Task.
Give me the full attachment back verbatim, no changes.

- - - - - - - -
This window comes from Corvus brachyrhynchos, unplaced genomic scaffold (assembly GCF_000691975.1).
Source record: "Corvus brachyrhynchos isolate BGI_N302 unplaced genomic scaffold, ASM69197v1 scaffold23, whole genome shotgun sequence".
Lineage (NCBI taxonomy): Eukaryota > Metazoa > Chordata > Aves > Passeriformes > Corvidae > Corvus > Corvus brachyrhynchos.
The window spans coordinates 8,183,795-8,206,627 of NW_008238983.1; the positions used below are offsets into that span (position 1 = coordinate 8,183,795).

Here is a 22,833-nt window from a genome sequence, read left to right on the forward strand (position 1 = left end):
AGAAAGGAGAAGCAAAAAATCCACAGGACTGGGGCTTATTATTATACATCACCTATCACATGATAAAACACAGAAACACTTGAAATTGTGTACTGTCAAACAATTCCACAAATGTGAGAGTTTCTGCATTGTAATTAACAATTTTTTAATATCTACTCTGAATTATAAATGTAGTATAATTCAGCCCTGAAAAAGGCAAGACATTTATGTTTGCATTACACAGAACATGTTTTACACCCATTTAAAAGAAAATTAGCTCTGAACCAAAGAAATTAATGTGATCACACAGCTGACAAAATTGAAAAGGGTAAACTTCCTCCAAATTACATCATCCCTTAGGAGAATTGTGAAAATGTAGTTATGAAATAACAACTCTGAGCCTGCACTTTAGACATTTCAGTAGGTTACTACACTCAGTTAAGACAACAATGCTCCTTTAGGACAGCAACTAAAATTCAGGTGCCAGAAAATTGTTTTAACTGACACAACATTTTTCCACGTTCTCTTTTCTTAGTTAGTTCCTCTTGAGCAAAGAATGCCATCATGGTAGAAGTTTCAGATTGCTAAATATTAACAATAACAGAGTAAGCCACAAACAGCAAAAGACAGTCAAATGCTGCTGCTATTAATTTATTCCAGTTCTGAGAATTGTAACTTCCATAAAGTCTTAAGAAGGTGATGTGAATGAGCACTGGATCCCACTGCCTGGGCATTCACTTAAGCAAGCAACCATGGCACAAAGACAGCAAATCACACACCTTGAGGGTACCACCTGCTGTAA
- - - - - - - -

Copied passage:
This window comes from Corvus brachyrhynchos, unplaced genomic scaffold (assembly GCF_000691975.1).
Source record: "Corvus brachyrhynchos isolate BGI_N302 unplaced genomic scaffold, ASM69197v1 scaffold23, whole genome shotgun sequence".
Lineage (NCBI taxonomy): Eukaryota > Metazoa > Chordata > Aves > Passeriformes > Corvidae > Corvus > Corvus brachyrhynchos.
The window spans coordinates 8,183,795-8,206,627 of NW_008238983.1; the positions used below are offsets into that span (position 1 = coordinate 8,183,795).

Here is a 22,833-nt window from a genome sequence, read left to right on the forward strand (position 1 = left end):
AGAAAGGAGAAGCAAAAAATCCACAGGACTGGGGCTTATTATTATACATCACCTATCACATGATAAAACACAGAAACACTTGAAATTGTGTACTGTCAAACAATTCCACAAATGTGAGAGTTTCTGCATTGTAATTAACAATTTTTTAATATCTACTCTGAATTATAAATGTAGTATAATTCAGCCCTGAAAAAGGCAAGACATTTATGTTTGCATTACACAGAACATGTTTTACACCCATTTAAAAGAAAATTAGCTCTGAACCAAAGAAATTAATGTGATCACACAGCTGACAAAATTGAAAAGGGTAAACTTCCTCCAAATTACATCATCCCTTAGGAGAATTGTGAAAATGTAGTTATGAAATAACAACTCTGAGCCTGCACTTTAGACATTTCAGTAGGTTACTACACTCAGTTAAGACAACAATGCTCCTTTAGGACAGCAACTAAAATTCAGGTGCCAGAAAATTGTTTTAACTGACACAACATTTTTCCACGTTCTCTTTTCTTAGTTAGTTCCTCTTGAGCAAAGAATGCCATCATGGTAGAAGTTTCAGATTGCTAAATATTAACAATAACAGAGTAAGCCACAAACAGCAAAAGACAGTCAAATGCTGCTGCTATTAATTTATTCCAGTTCTGAGAATTGTAACTTCCATAAAGTCTTAAGAAGGTGATGTGAATGAGCACTGGATCCCACTGCCTGGGCATTCACTTAAGCAAGCAACCATGGCACAAAGACAGCAAATCACACACCTTGAGGGTACCACCTGCTGTAA